As issues around course content and student enrollment arise, it is critical that campuses and faculty have campus-wide discussions around the ethics, the intent, and the outcomes of this thinking. Administrators, teaching and learning centers, international education offices, and student affairs offices need to lead these discussions on campuses across the country. Unless faculty have input on these issues, however, student enrollment policies will be determined by a few but will affect all.
Leading Sensitive Discussions
It is nearly a year after 9/11, but faculty continue to seek effective pedagogical practices for addressing these issues, while also maintaining a course climate that is inclusive and encourages continuing discussion and learning. The University of Michigan's Center for Research on Learning and Teaching (CRLT) created guidelines that have been adopted by educators across the country (see http://www.crlt.umich.edu/resmain.html). The following recommendations are an expanded version of these original guidelines:
Introduction. When introducing these topics, the instructor could note that the issues surrounding September 11 may be more sensitive for some than others. Modeling a constructivist approach, the instructor might explain how the September 11 events specifically affected herself and how she made sense of these events during the event, right after the event, and currently. This would allow the students to understand how the instructor made sense of the 9/11 events and how these events have since shaped the instructor's worldview.
Code of Conduct. The instructor should help the class establish a code of conduct that respects diverse views and avoids inflammatory language and then should model and help maintain the code himself. If someone violates the code, the instructor needs to gently remind the students and paraphrase in such a way that keeps the classroom discussion focussed and the student who violated the rules included. Before responding directly to another student's comment, students should paraphrase the comment. Once the first student confirms that the second student's paraphrase is accurate, then the second student can posit her own personal opinion. As a result students feel that their opinions have been heard and understood before the conversation moves on.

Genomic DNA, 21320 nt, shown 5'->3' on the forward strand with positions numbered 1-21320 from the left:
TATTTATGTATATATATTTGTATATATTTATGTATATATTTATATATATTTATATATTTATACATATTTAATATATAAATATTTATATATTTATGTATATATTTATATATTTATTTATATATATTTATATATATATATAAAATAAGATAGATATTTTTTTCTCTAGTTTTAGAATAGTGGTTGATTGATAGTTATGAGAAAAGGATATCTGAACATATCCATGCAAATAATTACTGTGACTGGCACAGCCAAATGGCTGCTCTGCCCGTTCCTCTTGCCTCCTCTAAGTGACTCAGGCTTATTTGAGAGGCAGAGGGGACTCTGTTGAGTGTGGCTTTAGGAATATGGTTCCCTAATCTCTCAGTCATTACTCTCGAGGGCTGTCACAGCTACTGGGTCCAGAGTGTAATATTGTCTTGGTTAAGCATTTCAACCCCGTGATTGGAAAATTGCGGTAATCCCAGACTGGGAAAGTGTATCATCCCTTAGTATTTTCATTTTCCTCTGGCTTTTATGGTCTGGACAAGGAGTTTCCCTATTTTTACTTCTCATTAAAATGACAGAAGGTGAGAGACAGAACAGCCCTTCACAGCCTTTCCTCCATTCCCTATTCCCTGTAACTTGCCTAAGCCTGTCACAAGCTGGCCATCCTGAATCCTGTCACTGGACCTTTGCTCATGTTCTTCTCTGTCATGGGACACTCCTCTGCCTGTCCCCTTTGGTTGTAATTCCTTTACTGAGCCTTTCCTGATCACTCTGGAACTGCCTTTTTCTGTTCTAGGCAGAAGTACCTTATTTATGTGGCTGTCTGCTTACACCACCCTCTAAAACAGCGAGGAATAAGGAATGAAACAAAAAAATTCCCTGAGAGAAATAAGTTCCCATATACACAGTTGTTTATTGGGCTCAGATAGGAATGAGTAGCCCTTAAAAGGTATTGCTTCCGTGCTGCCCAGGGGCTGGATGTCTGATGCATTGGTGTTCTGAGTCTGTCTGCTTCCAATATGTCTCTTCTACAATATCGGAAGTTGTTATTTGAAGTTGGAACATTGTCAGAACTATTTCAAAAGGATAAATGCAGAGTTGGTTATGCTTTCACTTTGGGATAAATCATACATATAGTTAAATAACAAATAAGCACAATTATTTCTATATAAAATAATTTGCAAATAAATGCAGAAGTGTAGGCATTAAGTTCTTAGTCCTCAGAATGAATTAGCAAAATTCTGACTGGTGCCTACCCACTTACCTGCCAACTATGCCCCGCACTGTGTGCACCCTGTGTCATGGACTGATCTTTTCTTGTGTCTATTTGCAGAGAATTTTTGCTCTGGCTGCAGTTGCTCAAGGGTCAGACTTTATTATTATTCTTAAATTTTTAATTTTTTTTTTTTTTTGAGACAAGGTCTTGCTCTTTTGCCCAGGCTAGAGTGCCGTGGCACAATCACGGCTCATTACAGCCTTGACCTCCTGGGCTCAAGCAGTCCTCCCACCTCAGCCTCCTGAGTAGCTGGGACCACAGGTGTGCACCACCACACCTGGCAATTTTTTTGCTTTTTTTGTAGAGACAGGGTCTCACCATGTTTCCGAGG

Sharing Personal Stories. Connecting students' own personal experience with the course content and learning objectives is important. The more students share personal stories that are relevant both to September 11 and to the particular module introduced in the course, the deeper the learning intended by the instructor.
Students in Target Ethnic Groups. It is important that class members hear the voices of students who are members of ethnic groups or constituencies directly associated with the events of September 11 and that they avoid stereotyping. These students are an integral and beneficial part of the classroom environment, and students who are not part of these groups and constituencies should understand this from the outset of the term.
Frameworks and Strategies for Discussion. Well thought-through discussion frameworks can help shape the direction of the module and further student learning outcomes. When the discussion is underway, the following strategies may help create a comfortable and inclusive climate: use "rounds" in which each student responds to a guiding question followed by open discussion; divide students into discussion groups; and have students write before speaking.
Other Thoughts. Other ways to engage students in the post 9/11 events and course curriculum include:
Speak with the teaching and learning center on your campus to explore other suggestions for managing classroom discussion;
As higher education enters the 2002-2003 academic year we are living in a different world than we did a year ago. We need to reflect continuously on the events surrounding September 11, how to integrate them most effectively in our curricula, and how to most effectively manage the sensitive discussions that arise around these issues.
Devorah Lieberman (Ph.D., University of Florida) is Vice Provost & Special Assistant to the President, Center for Academic Excellence, Portland State University.
This publication is part of an 8-part series of essays originally published by The Professional & Organizational Development Network in Higher Education. For more information about the POD Network, link to http://www.podnetwork.org.